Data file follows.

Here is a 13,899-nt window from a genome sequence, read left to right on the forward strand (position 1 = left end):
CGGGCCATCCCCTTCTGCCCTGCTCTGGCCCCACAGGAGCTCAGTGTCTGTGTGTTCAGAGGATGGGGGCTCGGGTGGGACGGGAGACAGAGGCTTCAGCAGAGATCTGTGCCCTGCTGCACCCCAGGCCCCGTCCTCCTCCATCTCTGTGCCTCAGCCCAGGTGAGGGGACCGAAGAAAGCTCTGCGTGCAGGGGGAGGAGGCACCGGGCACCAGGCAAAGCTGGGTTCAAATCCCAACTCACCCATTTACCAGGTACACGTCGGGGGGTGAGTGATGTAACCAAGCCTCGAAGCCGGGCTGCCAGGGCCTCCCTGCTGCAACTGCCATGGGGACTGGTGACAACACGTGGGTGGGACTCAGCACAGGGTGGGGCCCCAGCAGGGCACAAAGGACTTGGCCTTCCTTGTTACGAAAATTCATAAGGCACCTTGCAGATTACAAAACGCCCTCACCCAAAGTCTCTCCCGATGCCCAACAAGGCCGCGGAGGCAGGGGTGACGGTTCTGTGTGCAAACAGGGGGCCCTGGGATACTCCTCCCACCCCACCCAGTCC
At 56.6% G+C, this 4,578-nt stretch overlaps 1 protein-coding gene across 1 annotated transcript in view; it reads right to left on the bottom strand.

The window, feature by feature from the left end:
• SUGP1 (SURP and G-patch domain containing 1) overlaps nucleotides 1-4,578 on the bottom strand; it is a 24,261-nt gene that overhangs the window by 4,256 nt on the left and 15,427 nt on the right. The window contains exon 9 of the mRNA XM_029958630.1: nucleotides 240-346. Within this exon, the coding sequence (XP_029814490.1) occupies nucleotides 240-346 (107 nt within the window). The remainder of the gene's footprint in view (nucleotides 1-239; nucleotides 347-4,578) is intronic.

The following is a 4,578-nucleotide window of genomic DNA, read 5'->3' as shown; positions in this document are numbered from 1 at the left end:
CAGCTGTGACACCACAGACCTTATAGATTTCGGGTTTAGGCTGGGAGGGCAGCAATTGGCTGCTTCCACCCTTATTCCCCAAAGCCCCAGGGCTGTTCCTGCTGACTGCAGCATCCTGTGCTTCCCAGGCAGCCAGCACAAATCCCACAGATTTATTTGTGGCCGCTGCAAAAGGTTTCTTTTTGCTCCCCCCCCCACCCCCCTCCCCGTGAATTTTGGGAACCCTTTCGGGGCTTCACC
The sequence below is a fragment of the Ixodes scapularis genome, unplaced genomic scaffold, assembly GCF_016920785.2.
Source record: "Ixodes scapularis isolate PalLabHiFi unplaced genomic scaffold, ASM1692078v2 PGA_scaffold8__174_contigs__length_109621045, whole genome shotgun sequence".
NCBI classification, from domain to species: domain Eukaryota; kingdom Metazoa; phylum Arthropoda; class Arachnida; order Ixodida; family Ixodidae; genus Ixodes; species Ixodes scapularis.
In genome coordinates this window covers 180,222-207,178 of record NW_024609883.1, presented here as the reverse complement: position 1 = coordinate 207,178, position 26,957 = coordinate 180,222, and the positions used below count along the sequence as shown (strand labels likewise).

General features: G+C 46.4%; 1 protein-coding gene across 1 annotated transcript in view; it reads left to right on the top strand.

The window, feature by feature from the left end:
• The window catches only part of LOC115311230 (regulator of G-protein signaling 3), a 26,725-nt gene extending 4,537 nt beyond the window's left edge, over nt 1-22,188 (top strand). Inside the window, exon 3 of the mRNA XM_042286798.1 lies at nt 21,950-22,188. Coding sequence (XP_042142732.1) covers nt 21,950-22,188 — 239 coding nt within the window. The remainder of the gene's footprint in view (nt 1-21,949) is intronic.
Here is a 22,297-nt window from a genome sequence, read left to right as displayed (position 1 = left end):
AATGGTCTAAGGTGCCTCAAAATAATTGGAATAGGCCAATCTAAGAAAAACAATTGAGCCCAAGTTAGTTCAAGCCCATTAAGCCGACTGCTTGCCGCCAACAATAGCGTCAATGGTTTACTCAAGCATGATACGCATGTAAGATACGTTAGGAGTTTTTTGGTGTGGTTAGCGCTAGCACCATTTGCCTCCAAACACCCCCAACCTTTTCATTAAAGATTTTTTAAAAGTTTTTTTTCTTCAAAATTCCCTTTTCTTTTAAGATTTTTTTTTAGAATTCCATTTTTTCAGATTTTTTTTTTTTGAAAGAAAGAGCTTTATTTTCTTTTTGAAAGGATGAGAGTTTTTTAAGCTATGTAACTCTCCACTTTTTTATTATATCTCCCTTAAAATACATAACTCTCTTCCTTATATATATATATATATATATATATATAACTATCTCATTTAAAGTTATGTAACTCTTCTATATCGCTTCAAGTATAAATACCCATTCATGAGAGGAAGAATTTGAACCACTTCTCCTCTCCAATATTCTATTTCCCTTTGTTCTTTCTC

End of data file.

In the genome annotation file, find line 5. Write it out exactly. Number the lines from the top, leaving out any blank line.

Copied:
• SUGP1 (SURP and G-patch domain containing 1) overlaps nucleotides 1-4,578 on the bottom strand; it is a 24,261-nt gene that overhangs the window by 4,256 nt on the left and 15,427 nt on the right. The window contains exon 9 of the mRNA XM_029958630.1: nucleotides 240-346. Within this exon, the coding sequence (XP_029814490.1) occupies nucleotides 240-346 (107 nt within the window). The remainder of the gene's footprint in view (nucleotides 1-239; nucleotides 347-4,578) is intronic.